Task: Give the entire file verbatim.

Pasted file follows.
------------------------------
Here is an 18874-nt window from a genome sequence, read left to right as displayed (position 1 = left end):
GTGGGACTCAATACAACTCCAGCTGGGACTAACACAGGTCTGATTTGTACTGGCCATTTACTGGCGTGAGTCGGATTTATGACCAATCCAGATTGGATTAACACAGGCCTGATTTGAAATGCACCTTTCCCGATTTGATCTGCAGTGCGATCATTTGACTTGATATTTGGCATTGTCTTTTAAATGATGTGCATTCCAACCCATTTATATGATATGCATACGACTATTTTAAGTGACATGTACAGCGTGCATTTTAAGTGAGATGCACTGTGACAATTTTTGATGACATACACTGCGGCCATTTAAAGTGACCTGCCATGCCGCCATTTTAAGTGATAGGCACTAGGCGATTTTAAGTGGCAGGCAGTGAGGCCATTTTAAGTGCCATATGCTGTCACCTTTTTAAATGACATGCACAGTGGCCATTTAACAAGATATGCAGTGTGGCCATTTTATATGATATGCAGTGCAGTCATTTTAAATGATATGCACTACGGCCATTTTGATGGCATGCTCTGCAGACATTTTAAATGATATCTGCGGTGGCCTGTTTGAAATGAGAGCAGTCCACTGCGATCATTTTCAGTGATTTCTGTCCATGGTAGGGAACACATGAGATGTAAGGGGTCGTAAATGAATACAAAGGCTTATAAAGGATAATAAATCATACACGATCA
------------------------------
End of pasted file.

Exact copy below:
Here is an 18874-nt window from a genome sequence, read left to right as displayed (position 1 = left end):
GTGGGACTCAATACAACTCCAGCTGGGACTAACACAGGTCTGATTTGTACTGGCCATTTACTGGCGTGAGTCGGATTTATGACCAATCCAGATTGGATTAACACAGGCCTGATTTGAAATGCACCTTTCCCGATTTGATCTGCAGTGCGATCATTTGACTTGATATTTGGCATTGTCTTTTAAATGATGTGCATTCCAACCCATTTATATGATATGCATACGACTATTTTAAGTGACATGTACAGCGTGCATTTTAAGTGAGATGCACTGTGACAATTTTTGATGACATACACTGCGGCCATTTAAAGTGACCTGCCATGCCGCCATTTTAAGTGATAGGCACTAGGCGATTTTAAGTGGCAGGCAGTGAGGCCATTTTAAGTGCCATATGCTGTCACCTTTTTAAATGACATGCACAGTGGCCATTTAACAAGATATGCAGTGTGGCCATTTTATATGATATGCAGTGCAGTCATTTTAAATGATATGCACTACGGCCATTTTGATGGCATGCTCTGCAGACATTTTAAATGATATCTGCGGTGGCCTGTTTGAAATGAGAGCAGTCCACTGCGATCATTTTCAGTGATTTCTGTCCATGGTAGGGAACACATGAGATGTAAGGGGTCGTAAATGAATACAAAGGCTTATAAAGGATAATAAATCATACACGATCA